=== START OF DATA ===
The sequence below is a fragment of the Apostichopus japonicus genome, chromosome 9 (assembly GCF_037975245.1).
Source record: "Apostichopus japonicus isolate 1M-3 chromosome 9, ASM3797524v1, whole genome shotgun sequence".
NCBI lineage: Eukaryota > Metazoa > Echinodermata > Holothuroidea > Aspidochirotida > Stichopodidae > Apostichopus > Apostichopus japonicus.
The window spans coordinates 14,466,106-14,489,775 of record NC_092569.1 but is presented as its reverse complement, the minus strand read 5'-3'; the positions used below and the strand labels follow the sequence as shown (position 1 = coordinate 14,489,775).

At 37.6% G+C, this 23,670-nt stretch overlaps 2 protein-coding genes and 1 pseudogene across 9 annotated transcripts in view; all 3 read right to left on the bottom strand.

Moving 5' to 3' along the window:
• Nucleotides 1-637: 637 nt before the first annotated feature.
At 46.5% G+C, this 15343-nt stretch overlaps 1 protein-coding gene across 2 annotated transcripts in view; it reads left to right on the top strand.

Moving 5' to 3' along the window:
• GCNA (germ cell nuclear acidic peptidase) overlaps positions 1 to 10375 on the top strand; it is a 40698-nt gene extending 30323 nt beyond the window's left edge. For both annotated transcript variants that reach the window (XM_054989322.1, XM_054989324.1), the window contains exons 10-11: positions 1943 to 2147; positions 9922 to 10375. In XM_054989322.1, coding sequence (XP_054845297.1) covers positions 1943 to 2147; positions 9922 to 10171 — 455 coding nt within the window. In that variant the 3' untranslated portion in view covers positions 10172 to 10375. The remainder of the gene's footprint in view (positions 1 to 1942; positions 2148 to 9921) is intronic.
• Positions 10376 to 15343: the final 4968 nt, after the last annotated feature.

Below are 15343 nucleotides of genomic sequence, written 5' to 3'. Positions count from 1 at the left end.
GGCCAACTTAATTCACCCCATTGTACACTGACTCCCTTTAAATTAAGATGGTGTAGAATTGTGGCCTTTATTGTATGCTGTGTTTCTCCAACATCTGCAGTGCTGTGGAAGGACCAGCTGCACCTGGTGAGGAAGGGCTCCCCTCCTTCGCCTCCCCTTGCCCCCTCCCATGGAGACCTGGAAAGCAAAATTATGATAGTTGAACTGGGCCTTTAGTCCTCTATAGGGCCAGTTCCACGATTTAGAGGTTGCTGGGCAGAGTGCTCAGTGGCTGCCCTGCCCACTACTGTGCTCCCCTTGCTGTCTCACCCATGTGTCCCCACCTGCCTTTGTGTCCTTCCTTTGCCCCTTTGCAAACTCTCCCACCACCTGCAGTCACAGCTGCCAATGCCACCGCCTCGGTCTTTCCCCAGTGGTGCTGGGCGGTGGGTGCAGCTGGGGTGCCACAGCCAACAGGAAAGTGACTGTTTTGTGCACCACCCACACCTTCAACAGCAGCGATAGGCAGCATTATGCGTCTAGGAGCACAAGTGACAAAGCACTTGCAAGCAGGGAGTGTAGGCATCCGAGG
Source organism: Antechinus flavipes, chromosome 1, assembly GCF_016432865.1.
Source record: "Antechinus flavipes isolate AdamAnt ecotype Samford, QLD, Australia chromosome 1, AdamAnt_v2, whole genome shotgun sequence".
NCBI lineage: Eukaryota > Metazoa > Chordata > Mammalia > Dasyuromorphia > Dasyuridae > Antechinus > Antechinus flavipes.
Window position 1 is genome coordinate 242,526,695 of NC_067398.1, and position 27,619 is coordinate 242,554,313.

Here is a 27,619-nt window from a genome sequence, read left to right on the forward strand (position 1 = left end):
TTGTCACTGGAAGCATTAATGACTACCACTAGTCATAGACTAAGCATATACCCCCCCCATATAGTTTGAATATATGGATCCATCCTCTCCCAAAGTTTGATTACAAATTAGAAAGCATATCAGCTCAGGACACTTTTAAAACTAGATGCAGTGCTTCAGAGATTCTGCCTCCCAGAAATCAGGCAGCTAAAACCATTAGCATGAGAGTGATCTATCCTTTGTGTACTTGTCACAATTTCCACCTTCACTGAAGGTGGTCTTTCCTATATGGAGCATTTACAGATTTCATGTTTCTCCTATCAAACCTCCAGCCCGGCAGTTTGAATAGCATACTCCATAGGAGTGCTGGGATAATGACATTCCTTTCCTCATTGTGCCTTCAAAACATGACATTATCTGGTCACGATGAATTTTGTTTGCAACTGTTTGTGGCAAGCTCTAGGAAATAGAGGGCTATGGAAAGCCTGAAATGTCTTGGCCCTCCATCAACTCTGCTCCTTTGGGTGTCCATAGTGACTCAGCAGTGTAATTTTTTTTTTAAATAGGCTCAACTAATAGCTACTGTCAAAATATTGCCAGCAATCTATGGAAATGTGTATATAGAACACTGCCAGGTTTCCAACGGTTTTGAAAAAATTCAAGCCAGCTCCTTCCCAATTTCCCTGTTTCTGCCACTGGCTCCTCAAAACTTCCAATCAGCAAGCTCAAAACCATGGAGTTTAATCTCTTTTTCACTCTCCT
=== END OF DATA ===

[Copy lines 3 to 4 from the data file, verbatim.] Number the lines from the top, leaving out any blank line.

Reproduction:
NCBI lineage: Eukaryota > Metazoa > Echinodermata > Holothuroidea > Aspidochirotida > Stichopodidae > Apostichopus > Apostichopus japonicus.
The window spans coordinates 14,466,106-14,489,775 of record NC_092569.1 but is presented as its reverse complement, the minus strand read 5'-3'; the positions used below and the strand labels follow the sequence as shown (position 1 = coordinate 14,489,775).